The US Supreme Court delivered a temporary victory for a Jewish university under assault by the alphabet people.
Yeshiva University in Manhattan is the oldest Jewish university in America. Like Catholic and other religious-based universities, It accepts students from all denominations and awards degrees in a variety of disciplines.
While inclusive, Yeshiva University expects all students to uphold certain orthodox Jewish practices on campus, such as observing rules concerning dietary restrictions and Shabbat.
As former RedState Erick Ericksson is fond of saying, “you will be made to care.” In 2020, a small number of Yeshiva students and alumni banded together to pummel the leadership of Yeshiva University into submission. They demanded that it approve as a “Pride Alliance” club. This would allow the club to use university facilities for grooming recruitment and meetings. When Yeshiva refused to go along with sanctioning a club dedicated to the antithesis of Judaism (and Christianity), they sued. The cause of action used by the LGBTQIA2S+ plaintiffs was that New York’s “public accommodations” law required Yeshiva to accommodate whatever bizarre sexual practices the “club” came up with. Shockingly, the alphabet people won.
Yeshiva lost at the lower court level when a trial judge focused on whether the University qualified as a religious corporation within the meaning of the New York City Human Rights Law, a public accommodation regulation that bars discrimination based on sexual orientation. The law expressly excludes certain religious corporations and Yeshiva argued that it fell under the exception.
The court noted, however, that according to an amendment to the school’s charter that was adopted in 1967, the university is considered an “educational corporation.”
“Yeshiva’s organizing documents do not expressly indicate that Yeshiva has a religious purpose,” Judge Lynn R. Kotler said in holding that Yeshiva is not exempt from the law.
The court also rejected the school’s claims that the NYCHRL violates Yeshiva’s First Amendment Rights holding that the public accommodations law is a neutral law with general applicability to all parties.
“It does not target religious practice, its intent is to deter discrimination, only, and it applies equally to all places of public accommodation other than those expressly exempted as distinctly private or a religious corporation organized under the education or religious law,” Kotler wrote.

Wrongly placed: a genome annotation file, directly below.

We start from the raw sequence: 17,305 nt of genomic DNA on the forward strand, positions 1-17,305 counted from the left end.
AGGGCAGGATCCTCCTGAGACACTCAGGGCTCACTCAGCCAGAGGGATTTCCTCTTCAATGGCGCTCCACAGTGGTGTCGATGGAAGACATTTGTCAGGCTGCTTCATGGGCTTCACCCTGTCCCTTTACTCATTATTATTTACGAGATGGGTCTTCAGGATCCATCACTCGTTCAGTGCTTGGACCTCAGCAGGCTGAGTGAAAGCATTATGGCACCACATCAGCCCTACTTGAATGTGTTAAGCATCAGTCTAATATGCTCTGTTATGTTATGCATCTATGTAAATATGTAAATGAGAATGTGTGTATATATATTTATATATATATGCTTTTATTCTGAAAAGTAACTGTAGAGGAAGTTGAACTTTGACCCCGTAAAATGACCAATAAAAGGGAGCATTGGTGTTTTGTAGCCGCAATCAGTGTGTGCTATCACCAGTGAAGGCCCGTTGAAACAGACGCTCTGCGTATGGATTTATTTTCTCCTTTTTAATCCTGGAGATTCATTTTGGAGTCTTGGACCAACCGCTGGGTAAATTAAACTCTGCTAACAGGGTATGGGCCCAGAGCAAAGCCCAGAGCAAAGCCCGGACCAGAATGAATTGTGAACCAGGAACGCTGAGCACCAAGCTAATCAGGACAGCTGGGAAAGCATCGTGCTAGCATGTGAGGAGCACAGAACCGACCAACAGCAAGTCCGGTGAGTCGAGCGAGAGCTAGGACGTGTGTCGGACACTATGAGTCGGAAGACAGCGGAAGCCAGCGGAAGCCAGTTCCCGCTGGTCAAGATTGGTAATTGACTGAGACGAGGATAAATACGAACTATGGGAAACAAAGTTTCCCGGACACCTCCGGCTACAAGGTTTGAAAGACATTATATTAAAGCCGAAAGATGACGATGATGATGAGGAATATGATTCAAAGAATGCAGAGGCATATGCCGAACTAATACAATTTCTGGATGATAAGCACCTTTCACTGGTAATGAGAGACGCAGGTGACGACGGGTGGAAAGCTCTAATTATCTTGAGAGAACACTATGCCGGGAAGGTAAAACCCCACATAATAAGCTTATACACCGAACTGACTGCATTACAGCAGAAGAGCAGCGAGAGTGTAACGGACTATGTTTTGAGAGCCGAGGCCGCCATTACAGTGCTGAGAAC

The judge said that the challengers sought “equal access” and that the school “need not make a statement endorsing a particular viewpoint.” Kotler also noted that some of Yeshiva’s graduate schools allow LGBTQ groups, undercutting the university’s arguments.
Yeshiva is represented by the Becket Fund for Religious Liberty, which has a damned strong track record on religious freedom cases. A short while ago, the US Supreme Court imposed a stay on the trial court order.
Justice Sonia Sotomayor on Friday afternoon granted, at least for now, a request by Yeshiva University to block a New York state court ruling that directed the university to approve an official “Pride Alliance” student club. The university, which has four campuses in New York City, had argued that complying with the state court’s ruling would violate its religious beliefs.
After the New York appeals courts declined to put the trial court’s ruling on hold, Yeshiva came to the Supreme Court, calling the ruling an “unprecedented intrusion into church autonomy.” The Supreme Court has long held, the university contended, that religious organizations have broad discretion to structure themselves “as they see fit ‘to assist in the expression and dissemination of any religious doctrine.'” Noting that the window for clubs to apply for recognition closes on Sept. 12, the university asked the justices to act quickly.
In her brief order on Friday afternoon, Sotomayor did not explain her decision to temporarily put the state trial court’s ruling on hold. However, the final sentence of her order, indicating that there could be further action on the university’s request, suggests that the court may have wanted to act at least preliminarily before the Sept. 12 deadline for clubs to apply for recognition.
To be charitable, the trial judge’s ruling was agenda-driven and flew in the face of commonsense and the First Amendment. It also stands in stark opposition to recent Supreme Court rulings of religious liberty in regard to education. Why she thought her ruling would stand is unfathomable unless the agenda was to create an opening in which the alphabet club could register and then make Yeshiva the bad guy when the Supreme Court got around to hearing the case, that is assuming the New York State appellate courts ever heard it.
It is a safe bet that Yeshiva will emerge victorious unless Joe Biden gets two more Supreme Court nominees by the time this case percolates its way up.